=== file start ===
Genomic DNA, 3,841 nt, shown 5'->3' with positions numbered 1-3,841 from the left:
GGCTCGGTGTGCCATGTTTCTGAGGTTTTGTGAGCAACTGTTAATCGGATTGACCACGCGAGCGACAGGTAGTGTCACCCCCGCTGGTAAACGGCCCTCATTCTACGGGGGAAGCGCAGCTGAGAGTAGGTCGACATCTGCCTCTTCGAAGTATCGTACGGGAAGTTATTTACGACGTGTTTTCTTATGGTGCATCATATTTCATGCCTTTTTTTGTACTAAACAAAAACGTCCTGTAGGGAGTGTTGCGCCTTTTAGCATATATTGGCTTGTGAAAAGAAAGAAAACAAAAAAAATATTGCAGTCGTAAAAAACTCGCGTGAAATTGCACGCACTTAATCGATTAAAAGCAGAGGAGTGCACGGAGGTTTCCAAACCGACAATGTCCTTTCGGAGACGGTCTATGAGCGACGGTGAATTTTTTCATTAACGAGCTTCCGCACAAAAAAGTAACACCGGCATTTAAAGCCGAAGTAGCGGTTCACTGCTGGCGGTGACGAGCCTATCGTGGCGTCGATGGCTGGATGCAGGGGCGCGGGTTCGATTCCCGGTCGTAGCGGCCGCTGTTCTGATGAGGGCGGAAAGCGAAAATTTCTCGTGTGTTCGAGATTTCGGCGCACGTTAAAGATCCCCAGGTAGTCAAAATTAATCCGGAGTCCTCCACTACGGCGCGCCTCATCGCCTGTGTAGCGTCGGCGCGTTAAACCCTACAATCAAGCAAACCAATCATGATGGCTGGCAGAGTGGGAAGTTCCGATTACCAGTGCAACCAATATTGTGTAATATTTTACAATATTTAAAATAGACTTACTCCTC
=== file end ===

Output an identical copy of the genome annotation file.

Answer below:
Genomic DNA, 3,841 nt, shown 5'->3' with positions numbered 1-3,841 from the left:
GGCTCGGTGTGCCATGTTTCTGAGGTTTTGTGAGCAACTGTTAATCGGATTGACCACGCGAGCGACAGGTAGTGTCACCCCCGCTGGTAAACGGCCCTCATTCTACGGGGGAAGCGCAGCTGAGAGTAGGTCGACATCTGCCTCTTCGAAGTATCGTACGGGAAGTTATTTACGACGTGTTTTCTTATGGTGCATCATATTTCATGCCTTTTTTTGTACTAAACAAAAACGTCCTGTAGGGAGTGTTGCGCCTTTTAGCATATATTGGCTTGTGAAAAGAAAGAAAACAAAAAAAATATTGCAGTCGTAAAAAACTCGCGTGAAATTGCACGCACTTAATCGATTAAAAGCAGAGGAGTGCACGGAGGTTTCCAAACCGACAATGTCCTTTCGGAGACGGTCTATGAGCGACGGTGAATTTTTTCATTAACGAGCTTCCGCACAAAAAAGTAACACCGGCATTTAAAGCCGAAGTAGCGGTTCACTGCTGGCGGTGACGAGCCTATCGTGGCGTCGATGGCTGGATGCAGGGGCGCGGGTTCGATTCCCGGTCGTAGCGGCCGCTGTTCTGATGAGGGCGGAAAGCGAAAATTTCTCGTGTGTTCGAGATTTCGGCGCACGTTAAAGATCCCCAGGTAGTCAAAATTAATCCGGAGTCCTCCACTACGGCGCGCCTCATCGCCTGTGTAGCGTCGGCGCGTTAAACCCTACAATCAAGCAAACCAATCATGATGGCTGGCAGAGTGGGAAGTTCCGATTACCAGTGCAACCAATATTGTGTAATATTTTACAATATTTAAAATAGACTTACTCCTC